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Barristers accuse ministers of rushing release of pre-recorded video evidence

Barristers accuse ministers of rushing release of pre-recorded video evidence

Barristers say there are insufficient resources and funding, particularly amid indefinite walkout
Barristers have accused ministers of ignoring a crisis in the criminal justice system by continuing to roll out pre-recorded video evidence for rape survivors in England and Wales amid a strike by advocates.

The policy, allowing complainants of offences including modern slavery to be cross-examined before trial in front of a limited number of people, was extended to five more crown courts on Friday, taking the total to 63. Three-quarters of courts are covered and all will be by the end of the month.

While barristers support the thinking behind section 28, which also covers witnesses, they say there are insufficient resources and funding for it, particularly in the light of the indefinite walkout over legal aid fees, which began on Monday.

The Criminal Bar Association said even before the strike had begun some advocates refused to do section 28 cases because of the amount of extra work it entailed for no additional money.

Kirsty Brimelow, the CBA chair, said: “It’s introducing processes while having fingers in your ears and your eyes shut as to the practical reality of how justice is being delivered in the criminal courts. You can’t keep introducing extra processes with extra work for barristers without proper funding.

“The case itself might be listed in a year’s time. The barrister then has to prepare the case again when it comes to trial for no extra money.”

Before recording the evidence barristers have to attend a “ground rules” hearing and must submit questions for the complainant. Section 28 interviews take precedent over other matters, even if the advocate is in the middle of another trial, which may have to be suspended as a result.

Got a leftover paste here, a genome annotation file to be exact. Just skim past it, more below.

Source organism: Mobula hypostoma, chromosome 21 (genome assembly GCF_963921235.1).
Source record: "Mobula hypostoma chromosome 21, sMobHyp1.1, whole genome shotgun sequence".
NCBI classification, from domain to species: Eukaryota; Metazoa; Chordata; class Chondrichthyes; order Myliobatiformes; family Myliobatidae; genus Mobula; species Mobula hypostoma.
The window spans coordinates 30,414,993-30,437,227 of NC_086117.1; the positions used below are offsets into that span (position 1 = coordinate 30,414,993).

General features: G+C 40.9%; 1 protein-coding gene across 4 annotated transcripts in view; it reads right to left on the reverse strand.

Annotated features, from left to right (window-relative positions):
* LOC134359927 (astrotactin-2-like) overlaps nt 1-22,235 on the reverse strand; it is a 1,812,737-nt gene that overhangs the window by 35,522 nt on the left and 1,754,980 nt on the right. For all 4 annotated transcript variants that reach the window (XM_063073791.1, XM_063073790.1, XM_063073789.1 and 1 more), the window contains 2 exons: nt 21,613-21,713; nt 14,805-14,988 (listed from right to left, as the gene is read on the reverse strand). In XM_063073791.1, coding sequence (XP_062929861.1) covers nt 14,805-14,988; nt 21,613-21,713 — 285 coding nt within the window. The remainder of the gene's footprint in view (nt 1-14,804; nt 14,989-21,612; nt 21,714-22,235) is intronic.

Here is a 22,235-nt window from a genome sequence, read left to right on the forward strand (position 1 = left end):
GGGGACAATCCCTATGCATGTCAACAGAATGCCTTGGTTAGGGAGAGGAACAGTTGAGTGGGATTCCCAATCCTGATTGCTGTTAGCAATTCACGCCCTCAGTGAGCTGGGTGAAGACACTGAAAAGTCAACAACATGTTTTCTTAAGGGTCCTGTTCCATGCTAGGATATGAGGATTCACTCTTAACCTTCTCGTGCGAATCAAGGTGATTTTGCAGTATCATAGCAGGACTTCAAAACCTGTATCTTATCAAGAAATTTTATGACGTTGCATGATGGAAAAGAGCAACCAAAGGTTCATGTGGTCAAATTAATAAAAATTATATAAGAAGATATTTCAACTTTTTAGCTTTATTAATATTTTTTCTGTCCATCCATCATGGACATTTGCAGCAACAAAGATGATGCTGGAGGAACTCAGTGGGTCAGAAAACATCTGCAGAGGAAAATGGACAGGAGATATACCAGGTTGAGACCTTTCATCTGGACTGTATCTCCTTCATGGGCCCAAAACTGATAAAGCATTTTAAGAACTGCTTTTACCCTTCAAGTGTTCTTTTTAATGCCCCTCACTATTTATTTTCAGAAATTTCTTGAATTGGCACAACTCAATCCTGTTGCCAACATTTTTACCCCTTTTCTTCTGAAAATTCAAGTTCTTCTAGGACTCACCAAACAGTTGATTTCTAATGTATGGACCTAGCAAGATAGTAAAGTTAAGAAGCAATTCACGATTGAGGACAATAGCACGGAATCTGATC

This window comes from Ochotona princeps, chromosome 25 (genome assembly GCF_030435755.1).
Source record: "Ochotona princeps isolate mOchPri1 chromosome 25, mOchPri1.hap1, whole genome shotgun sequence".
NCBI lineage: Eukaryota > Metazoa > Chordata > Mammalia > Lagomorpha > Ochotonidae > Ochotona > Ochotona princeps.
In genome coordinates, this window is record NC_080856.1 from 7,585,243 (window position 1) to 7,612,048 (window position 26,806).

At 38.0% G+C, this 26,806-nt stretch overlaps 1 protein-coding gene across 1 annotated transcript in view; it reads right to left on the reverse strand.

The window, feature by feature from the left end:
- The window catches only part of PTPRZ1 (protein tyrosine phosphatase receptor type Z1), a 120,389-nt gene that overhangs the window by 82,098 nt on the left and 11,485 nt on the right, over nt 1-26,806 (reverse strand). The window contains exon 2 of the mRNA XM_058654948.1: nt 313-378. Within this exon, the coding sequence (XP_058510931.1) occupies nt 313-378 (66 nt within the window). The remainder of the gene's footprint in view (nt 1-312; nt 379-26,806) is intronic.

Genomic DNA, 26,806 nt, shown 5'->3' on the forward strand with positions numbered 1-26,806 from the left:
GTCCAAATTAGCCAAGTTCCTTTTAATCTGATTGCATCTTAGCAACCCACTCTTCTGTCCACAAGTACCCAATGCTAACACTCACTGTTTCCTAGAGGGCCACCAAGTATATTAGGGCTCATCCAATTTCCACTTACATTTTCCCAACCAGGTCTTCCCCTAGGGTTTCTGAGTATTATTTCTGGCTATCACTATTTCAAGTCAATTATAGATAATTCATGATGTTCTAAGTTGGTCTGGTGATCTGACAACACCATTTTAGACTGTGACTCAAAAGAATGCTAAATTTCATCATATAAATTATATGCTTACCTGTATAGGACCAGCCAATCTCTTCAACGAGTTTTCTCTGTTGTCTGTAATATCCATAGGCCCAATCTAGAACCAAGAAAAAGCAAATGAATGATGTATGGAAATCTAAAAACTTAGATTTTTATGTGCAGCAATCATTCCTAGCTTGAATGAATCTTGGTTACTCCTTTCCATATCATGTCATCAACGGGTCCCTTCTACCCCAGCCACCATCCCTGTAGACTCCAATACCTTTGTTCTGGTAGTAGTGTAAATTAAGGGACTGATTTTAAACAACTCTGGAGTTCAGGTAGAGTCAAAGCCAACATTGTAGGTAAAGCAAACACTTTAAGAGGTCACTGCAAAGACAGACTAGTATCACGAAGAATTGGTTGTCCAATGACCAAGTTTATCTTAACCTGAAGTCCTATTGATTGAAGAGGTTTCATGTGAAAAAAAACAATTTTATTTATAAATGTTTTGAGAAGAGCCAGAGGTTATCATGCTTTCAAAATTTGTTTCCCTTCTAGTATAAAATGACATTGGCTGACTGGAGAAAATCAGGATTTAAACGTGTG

Mary Aspinall-Miles, who sits on the CBA’s rape and serious sexual offences group, said: “Nobody wants to traumatise complainants or defendants any more than they need to be, that’s why we support section 28 in principle, she said. “But the Ministry of Justice [MoJ] and lord chancellor have tried to act as if it’s business as usual while ignoring an increasing backlog [in the courts].

“It’s not taking the bigger picture into account. What’s this actually going to do to crown court listings? How is this going to work in practice? How are the resources going to be made available to court judges to be able to run this efficiently and effectively? And how is it going to interplay with availability?”

On Thursday, the CBA said the new justice secretary, Brandon Lewis, had agreed to meet its leaders after they had been angered by the refusal of his predecessor, Dominic Raab, to face them over the negotiating table.

Criminal barristers are demanding a 25% increase in legal aid fees after a fall in their real earnings of 28% since 2006. They say such a rise is required to prevent the collapse of a criminal justice system on its knees because of cuts. The government has agreed to a 15% uplift but only to new cases and the CBA says the crown courts’ backlog of about 60,000 cases means the increase could take years to have effect.

James Oliveira-Agnew, a barrister who helps run vulnerable witness training for other advocates. said of section 28: “It’s a good idea but just as with everything that seems to go through criminal justice, it’s a good idea poorly thought out. It needs funding, and it needs people to be paid property for it. Otherwise, it’s just not going to work.”

The MoJ did not comment on the criticisms but the justice minister, Rachel Maclean, said pre-recorded evidence was a vital part of “overhauling the way rape victims are supported through the criminal justice system so that more cases come to court and more rapists are put safely behind bars”.
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